Think about potential income sources: a fundraiser, ticket sales, the surplus from last year’s budget, an extra membership drive, the sale of advertising, another grant, or even a wealthy donor. Total these and call them "Z."
- Compute! From your costs X, subtract the in-kind donations Y. From this new total, subtract the cash income Z. What is left over? That is how much you still need.
- Transfer your budget to the agency’s forms. They may have pre- determined categories but now you can easily fit your figures into these
Providing Supporting Evidence
- Make sure that everything crucial is in the text or narrative of the proposal: use the attachments to enhance your assertions. Remember the "Show Me With Specifics" rule. If you said that you’re collaborating with the school district, enclose a letter from the Superintendent verifying this.
- Show the reviewers your art and your vision, with a website link, DVD or CD. Make sure you show the best possible moment – hit ‘em hard from the beginning with the art, not with introductory remarks, dead space, audience coughing, or applause.
- A few days before the grant deadline, do a final check of your proposal. Run a spell check on your document. Typos may suggest – even subliminally –that you’re a sloppy manager, not to be trusted with public funds. Handwritten applications are hard to read.
- Read the guidelines one more time to make sure you’ve addressed everything that was required, formatted it correctly, and made enough copies.
- Make sure that all of your numbers agree, and add the figures in the budget one more time.
- Ask an outsider to read what you’ve written. Try the local school district’s grant writer or a newspaper editor. Supply them with the review criteria and ask them to objectively score the proposal as though they were on the panel. Make your corrections accordingly.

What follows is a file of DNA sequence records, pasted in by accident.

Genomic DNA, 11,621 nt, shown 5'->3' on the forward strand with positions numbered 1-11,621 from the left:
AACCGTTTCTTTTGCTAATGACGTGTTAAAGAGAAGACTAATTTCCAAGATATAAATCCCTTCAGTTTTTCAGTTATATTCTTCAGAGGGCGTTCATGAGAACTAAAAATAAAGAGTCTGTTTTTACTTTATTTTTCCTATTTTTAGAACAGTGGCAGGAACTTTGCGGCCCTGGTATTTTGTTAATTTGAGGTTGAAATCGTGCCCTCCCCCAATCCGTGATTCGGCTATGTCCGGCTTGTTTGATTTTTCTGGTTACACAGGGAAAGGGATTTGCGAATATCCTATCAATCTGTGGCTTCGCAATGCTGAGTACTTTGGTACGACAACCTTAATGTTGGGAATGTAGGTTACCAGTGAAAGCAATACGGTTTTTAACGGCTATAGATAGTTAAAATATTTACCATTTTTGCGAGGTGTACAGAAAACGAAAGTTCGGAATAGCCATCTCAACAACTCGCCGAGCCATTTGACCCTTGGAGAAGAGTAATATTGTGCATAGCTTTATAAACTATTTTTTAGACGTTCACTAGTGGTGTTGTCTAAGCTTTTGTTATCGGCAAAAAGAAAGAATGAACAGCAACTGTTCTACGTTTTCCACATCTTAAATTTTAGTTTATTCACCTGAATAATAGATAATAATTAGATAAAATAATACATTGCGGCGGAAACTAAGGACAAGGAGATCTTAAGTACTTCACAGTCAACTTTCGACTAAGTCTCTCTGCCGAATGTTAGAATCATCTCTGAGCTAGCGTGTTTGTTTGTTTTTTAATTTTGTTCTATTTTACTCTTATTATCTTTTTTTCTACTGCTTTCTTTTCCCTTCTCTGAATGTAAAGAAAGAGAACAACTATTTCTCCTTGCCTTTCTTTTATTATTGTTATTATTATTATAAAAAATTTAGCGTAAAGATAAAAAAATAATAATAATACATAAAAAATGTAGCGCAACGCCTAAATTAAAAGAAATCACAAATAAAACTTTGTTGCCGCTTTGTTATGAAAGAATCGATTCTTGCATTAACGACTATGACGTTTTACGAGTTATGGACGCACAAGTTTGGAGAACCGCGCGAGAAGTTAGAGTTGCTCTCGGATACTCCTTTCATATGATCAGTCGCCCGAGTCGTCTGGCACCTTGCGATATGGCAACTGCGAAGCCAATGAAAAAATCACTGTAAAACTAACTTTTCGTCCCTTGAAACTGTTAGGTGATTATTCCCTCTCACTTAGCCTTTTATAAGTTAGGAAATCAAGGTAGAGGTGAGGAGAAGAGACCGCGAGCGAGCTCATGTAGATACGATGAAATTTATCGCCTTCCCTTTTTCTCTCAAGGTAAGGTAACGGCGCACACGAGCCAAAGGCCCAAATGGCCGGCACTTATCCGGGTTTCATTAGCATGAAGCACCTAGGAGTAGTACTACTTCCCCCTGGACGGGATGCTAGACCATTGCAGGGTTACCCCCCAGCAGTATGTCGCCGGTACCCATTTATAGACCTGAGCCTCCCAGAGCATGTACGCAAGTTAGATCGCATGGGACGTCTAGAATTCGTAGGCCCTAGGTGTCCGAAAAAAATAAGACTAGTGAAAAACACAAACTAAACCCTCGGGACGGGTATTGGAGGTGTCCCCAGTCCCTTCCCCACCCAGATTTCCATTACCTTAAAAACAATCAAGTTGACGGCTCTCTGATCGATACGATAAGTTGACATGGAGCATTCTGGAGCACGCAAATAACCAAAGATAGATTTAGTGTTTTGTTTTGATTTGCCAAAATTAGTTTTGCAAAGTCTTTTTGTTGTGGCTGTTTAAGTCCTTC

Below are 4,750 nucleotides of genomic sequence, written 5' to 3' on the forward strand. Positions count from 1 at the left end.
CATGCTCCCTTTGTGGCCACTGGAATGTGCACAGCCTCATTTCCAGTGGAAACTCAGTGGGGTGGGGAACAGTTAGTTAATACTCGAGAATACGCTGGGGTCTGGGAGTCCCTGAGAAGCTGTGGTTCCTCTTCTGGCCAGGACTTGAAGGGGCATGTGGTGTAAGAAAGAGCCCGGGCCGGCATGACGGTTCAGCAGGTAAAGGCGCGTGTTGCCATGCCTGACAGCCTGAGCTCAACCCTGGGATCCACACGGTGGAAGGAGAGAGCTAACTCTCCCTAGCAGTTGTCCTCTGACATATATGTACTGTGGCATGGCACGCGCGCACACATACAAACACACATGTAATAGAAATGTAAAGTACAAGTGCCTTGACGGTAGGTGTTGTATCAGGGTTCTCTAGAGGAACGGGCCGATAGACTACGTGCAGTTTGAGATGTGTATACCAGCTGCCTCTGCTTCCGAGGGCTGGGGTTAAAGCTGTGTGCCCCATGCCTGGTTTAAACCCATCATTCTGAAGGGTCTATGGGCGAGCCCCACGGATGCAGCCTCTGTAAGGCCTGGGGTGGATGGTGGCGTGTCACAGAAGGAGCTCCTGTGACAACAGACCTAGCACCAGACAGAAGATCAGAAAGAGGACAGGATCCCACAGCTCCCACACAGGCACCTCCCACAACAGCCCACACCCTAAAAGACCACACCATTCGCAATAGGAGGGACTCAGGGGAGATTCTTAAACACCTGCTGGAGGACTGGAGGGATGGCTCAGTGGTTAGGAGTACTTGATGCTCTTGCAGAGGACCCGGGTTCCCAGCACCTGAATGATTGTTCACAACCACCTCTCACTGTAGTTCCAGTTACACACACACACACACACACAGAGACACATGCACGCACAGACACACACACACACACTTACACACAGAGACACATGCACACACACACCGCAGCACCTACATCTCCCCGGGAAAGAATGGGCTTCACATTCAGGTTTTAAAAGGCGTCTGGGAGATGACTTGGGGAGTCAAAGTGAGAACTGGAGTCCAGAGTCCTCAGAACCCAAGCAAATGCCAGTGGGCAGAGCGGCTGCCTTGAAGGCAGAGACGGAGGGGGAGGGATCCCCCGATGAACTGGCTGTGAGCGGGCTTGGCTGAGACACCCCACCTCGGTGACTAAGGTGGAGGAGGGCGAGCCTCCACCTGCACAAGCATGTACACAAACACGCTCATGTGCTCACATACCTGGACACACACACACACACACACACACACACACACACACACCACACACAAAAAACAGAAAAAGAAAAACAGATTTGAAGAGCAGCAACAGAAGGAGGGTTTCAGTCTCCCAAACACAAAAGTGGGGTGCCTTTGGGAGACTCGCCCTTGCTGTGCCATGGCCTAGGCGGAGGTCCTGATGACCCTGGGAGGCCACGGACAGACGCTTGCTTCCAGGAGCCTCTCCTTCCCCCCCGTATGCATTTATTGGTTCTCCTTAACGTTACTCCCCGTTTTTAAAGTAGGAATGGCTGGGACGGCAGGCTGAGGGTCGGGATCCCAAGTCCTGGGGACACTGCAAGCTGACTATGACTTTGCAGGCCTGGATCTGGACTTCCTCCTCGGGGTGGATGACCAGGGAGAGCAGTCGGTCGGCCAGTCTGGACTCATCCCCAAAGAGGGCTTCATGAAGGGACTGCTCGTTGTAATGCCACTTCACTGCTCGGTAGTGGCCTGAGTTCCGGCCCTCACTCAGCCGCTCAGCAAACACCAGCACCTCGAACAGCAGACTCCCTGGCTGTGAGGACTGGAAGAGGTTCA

Mailing It In On Time
- Make a file copy. Take the application to the post office, and send it either certified mail or "return receipt requested."
- And if you’re allowed to go to the review meeting, put the date on your calendar and plan to attend. That’s the best feedback of all – even if you can’t participate in the meeting.
Notes from University of Massachusetts grant writing workshop and Kristin Han Burgoyne, Montana Arts Council’s Grant Director.
The Corporation for Public Broadcasting evaluates hundreds of proposals each year for a variety of funding purposes. This publication is an easy guide to the basic elements of grant writing and is offered to assist applicants to CPB and to other funding sources. It offers guideposts to help you through each stage of the process. These guideposts are transferable to a variety of grant applications. However, we encourage you to carefully read the guidelines written for each grant you select. Successful grant writing involves the coordination of several activities, including planning, searching for data and resources, writing and packaging a proposal, submitting a proposal to a funder, and follow-up. Here are some steps that will help.
The Foundation Center’s guide to successful proposal writing. This is especially useful in connecting the project narrative and financials.